China-bashing poisons US politics

By Mitchell Blatt
0 Comment(s)Print E-mail, August 27, 2015
Adjust font size:

U.S. Republican presidential candidate Donald Trump speaks at a campaign rally in Hampton, New Hampshire, August 14, 2015.

Donald Trump's rise as leading Republican presidential nominee for 2016 is fueled by anti-foreigner zealotry. All of America's problems, he says, can be boiled down to excess immigration and trade with developing countries. So, what does this mean for China?

While anti-foreign sentiment is nothing new in American politics, it's more intense now than for some time.

Economic relations between China and America are a big issue, with some candidates expressing distrust of America's largest trade partner. Trump often says China is "killing us" and "China comes over here and they dump all their stuff." He proposes increasing taxes on imported goods.

Trump also accused China of "manipulating" its currency, a charge Mitt Romney leveled in 2008. The latest charges of "manipulation" come after China's currency declined in August after China changed its currency peg to more accurately reflect market conditions.

After that, Trump talked of a Chinese "devaluation," even though the reality is that the move was actually a step towards less government control and the market reaction suggests the Renminbi was somewhat overvalued.

The current short-term decline, however, should not mask the fact it has risen 40 percent since 2005, and even the trade-weighted exchange rate is much higher than 2014. And we can't ignore the fact the dollar is appreciating - it's been at a five year high against the Euro for some time.

Democrat Hillary Clinton also said China is "dumping products on the American market." Some of this language is for show, a vote-getter, and not an indication of what any of these politicians would actually do in office. For example, President Obama pledged to renegotiate NAFTA, America's trade agreement with Canada and Mexico, during his 2008 campaign, but has never tried.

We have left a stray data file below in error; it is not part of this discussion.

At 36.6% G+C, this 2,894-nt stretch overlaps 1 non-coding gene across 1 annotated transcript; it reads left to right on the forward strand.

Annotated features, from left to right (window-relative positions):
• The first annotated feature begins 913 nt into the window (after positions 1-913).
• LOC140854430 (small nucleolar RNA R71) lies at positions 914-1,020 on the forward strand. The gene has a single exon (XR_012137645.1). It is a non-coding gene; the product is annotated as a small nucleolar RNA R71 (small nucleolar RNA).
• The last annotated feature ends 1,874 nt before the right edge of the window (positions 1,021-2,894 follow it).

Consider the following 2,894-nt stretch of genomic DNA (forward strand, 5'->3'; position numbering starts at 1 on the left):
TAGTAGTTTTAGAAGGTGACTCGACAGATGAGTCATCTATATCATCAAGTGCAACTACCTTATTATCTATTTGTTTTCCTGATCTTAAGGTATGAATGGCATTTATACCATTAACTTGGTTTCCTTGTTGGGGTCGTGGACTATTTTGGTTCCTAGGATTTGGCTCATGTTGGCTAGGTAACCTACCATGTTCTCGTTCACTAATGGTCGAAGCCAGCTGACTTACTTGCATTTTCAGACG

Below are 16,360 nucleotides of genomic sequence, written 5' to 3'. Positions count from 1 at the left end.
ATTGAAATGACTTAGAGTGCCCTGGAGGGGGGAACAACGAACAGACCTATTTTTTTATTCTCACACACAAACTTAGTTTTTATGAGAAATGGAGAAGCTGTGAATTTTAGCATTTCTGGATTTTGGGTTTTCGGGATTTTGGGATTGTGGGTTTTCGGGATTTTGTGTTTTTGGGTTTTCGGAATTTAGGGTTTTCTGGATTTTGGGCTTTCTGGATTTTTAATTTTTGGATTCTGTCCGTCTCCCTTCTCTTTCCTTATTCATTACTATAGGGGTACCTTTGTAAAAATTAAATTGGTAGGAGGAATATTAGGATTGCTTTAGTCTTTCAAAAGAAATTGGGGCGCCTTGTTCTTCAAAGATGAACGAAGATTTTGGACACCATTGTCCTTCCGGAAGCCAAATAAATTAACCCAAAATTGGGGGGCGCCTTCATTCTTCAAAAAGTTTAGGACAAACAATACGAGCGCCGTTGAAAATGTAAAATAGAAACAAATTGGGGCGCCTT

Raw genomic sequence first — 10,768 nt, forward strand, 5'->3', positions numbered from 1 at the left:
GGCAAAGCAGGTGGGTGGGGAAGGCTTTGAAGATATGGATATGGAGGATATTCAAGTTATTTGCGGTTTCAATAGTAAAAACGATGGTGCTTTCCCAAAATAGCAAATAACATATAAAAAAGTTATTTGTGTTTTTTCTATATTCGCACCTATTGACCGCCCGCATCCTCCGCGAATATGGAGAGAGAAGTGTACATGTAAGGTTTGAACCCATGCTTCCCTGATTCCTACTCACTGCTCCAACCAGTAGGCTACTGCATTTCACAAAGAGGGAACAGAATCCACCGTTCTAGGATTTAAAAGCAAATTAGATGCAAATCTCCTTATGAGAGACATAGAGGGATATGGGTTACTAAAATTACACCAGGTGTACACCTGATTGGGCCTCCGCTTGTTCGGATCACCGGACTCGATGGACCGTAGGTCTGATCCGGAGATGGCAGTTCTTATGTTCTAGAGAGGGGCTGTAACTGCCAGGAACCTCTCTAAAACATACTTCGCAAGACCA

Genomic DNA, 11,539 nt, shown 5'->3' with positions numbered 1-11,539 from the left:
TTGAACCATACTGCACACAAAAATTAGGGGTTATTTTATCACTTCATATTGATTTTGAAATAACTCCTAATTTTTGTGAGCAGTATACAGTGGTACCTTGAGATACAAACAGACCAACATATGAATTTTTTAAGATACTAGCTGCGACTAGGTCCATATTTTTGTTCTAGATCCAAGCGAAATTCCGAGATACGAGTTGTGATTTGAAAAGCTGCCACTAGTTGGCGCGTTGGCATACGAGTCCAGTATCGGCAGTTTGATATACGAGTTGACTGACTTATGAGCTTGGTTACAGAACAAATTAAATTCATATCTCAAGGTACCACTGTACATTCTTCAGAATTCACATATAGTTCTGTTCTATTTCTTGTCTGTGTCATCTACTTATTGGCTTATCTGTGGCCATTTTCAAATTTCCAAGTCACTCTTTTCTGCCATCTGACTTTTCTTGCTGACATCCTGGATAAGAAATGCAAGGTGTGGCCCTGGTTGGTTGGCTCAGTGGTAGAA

While there are some legitimate disagreements between the U.S. and China, both countries reap benefits from economic cooperation. China doesn't "dump" stuff as if Americans were passive victims. Rather, American companies - including the makers of Trump's line of apparel - seek out China to manufacture their goods, and American consumers buy them.

Many products now have global supply chains. Foxconn is famously associated with iPhones, but they are actually only put together in China, with components manufactured by many companies around the world. A 2007 study by researchers at the University of California, Irvine found that American companies and workers actually retain over 50 percent of the retail value of an iPod.

Follow on Twitter and Facebook to join the conversation.
1   2   Next  

Print E-mail Bookmark and Share

Go to Forum >>0 Comment(s)

No comments.

Add your comments...

  • User Name Required
  • Your Comment
  • Enter the words you see:   
    Racist, abusive and off-topic comments may be removed by the moderator.
Send your storiesGet more from